Out in the green and gold swatches of the Pays de France or back in Paris it might have been possible to escape this condition of lamination, but here on the island of hill-hotels it was inescapable, this condition of lamination in which the park was implicated as much as the invidious hotels. He turned to make his way from the prospect back to the gravel path in the hope of finding perhaps something to combat or at least counter this advancing condition of total annihilation, of annihilation by lamination, the village of Roissy was supposed to be on the other side of the hill and perhaps it would offer something to combat or at least counter this condition, either antidote or talisman. But as he turned he stumbled, and when he regained his balance he stumbled again, twisting first one ankle and then the other. It appeared there were holes in the grass of the lawn, there were burrows of some kind in the soil beneath the grass, and now as he staggered carefully back to the gravel path he saw so many of these holes that he wondered how he had escaped twisting his ankles in them on his way out to the prospect. The holes beneath the grass were clearly not for sport or a game such as golf, he could never tell whether golf was a sport or a game, nor were they drains such as those concealed beneath the laminated carpets of the small rooms back in the Chateau Roissy, they were evidently burrows of some kind, a theory which received immediate and even decisive confirmation by the emergence of a rabbit some meters ahead, the rabbit whisked away across the lawn but its ears and the white flash of its tail had been unmistakable, as had the overall hopping gait produced by the motions of its large haunches and feet. Nor was this an isolated incident, for now he saw himself surrounded by rabbits just as he knew himself to be surrounded by ankle-twisting burrows. In fact there were so many rabbits nibbling or whisking about in the range of his vision that as soon as he thought he had counted them all he saw a new rabbit and lost his count, unless it was a previous rabbit which had shifted to a new location as he had been counting a new rabbit in a different location, it was too hard to tell, he concluded that there was an uncountable number of rabbits, certainly more rabbits than people because except for him and the rabbits the park was completely empty, they were all back in their rooms nursing their ankle sprains with complimentary ice from the hotel ice machines. And meanwhile the rabbits were burrowing away, hollowing out the hill underneath the loops of the roadways with the loops of their rabbit warren, the loops of the rabbit warren under the loops of the roadway under the crisscross contrails of the Air France jets. The rabbits reproduced in a geometric progression, their population did not advance by addition but by explosion, a metastasizing of the rabbit-kind into a rabbit horde, wave upon wave of rabbits spilling out over the tarmac of the roadways and the Charles de Gaulle airport runways, and thence to the fertile farmlands of the Pays de France. His only hope of escaping the Zone Hôtelière island was by shuttle-bus, whereas the rabbit horde had simply to charge across the tarmac to make their escape, and even if they did not wish to make their escape in this manner they would be pushed to it by the exploding rabbit population behind them. There were seasons when the automobiles and the shuttle-buses on the roadways skidded and slid on the bodies of all the rabbits they ran over, so much rabbit blood on the tarmac that the automobiles and the shuttle-buses were in danger of hydroplaning, or in this case hemoplaning, multiple-car pile-ups were a real danger in the season of the rabbit horde, and worse was the appearance of the rabbits in droves on the runways of the Charles de Gaulle airport, at times an unbroken carpet of rabbits receding to the smudge of the horizon, like all of those birds surrounding the house in the final scene of Alfred Hitchcock’s The Birds, except in this case rabbits. And even a far fewer number of rabbits could be a danger to the landing gear of the Air France flights such as the one he hoped to depart on tomorrow should he succeed in escaping the Zone Hôtelière, mowing down a few of these rabbits could completely gum up the works of an aircraft’s landing gear, so that even if it managed to make it off the runway of the Charles de Gaulle airport in Roissy, France, it was still in grave danger of sliding off the short runways of Logan Airport and plunging into Boston Harbor, the aircraft would sink with everyone aboard trying to shriek their last words into their cell phones while clawing to be the first out of the emergency exits. Therefore it was necessary at regular intervals to exterminate the rabbits, to visit upon the rabbits a mass extermination of some kind, in which the environs of the Charles de Gaulle airport and especially the grounds of the Zone Hôtelière had to be put under a temporary quarantine and divided into quadrants so that the mass extermination could proceed in an orderly fashion, a phalanx of exterminators in Charles de Gaulle Airport vests with the distinctive Frutiger sans serif typeface on the badges had to line up at one end of the quadrant and plug explosives into the burrows to blow the rabbits up and release weasels into the burrows to hunt them down and pump poison gas from hoses to choke the remaining rabbits and water from still other hoses to drown them in their burrows, and those who were flushed out at the other end were met by guns and dogs, at the other end of the quadrant an orgy of gunfire and ravening fangs awaited all the terrified rabbits who had managed to survive the flames, the gas, the water, and the weasels. It was a dreadful prospect, and he wished he could side with the rabbits, in the ordinary course of things his sympathies were all with the rabbits, but his fear of flying or more precisely of crashing was so great that in this instance he had to side with the victors, against his own better nature he identified with the exterminators, in fact he even felt a little of the victor’s exultation at the extermination of the threat posed by the rabbit horde, which he knew and even exulted meant the extermination of the rabbits themselves, like blood in his mouth he could taste it, it even checked for a moment the feeling of the creeping lamination of his gorge brought on by the overall lamination of the Zone Hôtelière. He understood now why the French ate rabbit.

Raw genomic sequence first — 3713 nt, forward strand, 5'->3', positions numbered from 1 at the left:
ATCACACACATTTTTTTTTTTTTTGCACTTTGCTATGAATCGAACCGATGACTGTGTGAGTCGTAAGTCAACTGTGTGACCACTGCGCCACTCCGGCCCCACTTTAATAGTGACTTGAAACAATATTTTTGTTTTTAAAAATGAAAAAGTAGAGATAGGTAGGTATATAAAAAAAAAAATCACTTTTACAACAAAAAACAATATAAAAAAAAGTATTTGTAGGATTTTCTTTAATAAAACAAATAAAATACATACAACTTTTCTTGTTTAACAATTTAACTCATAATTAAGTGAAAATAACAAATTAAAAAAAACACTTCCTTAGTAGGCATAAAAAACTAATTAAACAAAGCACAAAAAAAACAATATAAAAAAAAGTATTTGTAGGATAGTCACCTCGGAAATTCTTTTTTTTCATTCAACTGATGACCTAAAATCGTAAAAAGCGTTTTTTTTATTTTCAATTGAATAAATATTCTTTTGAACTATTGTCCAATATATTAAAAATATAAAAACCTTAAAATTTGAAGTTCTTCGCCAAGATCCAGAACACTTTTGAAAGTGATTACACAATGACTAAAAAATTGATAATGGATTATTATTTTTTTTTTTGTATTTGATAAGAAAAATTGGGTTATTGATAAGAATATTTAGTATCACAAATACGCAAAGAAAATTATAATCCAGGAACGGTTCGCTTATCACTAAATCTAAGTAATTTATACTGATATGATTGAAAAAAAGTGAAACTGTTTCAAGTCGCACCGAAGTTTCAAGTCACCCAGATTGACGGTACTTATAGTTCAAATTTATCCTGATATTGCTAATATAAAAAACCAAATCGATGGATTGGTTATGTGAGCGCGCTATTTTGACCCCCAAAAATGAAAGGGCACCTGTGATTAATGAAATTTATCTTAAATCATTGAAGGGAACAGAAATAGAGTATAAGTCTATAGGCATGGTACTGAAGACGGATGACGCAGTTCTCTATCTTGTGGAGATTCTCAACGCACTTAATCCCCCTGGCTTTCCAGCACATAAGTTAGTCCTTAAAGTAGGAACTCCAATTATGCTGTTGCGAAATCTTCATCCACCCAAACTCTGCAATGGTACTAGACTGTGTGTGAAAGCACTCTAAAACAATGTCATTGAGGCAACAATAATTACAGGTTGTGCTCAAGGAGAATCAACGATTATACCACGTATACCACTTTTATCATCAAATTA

Echoes of Thomas Bernhard (‘annihilation by lamination’, the repeated return to lamination and the various -ations) and of Robbe-Grillet (the various transformations of things observed, but to me, done far more carelessly and enjoyably than Robbe-Grillet).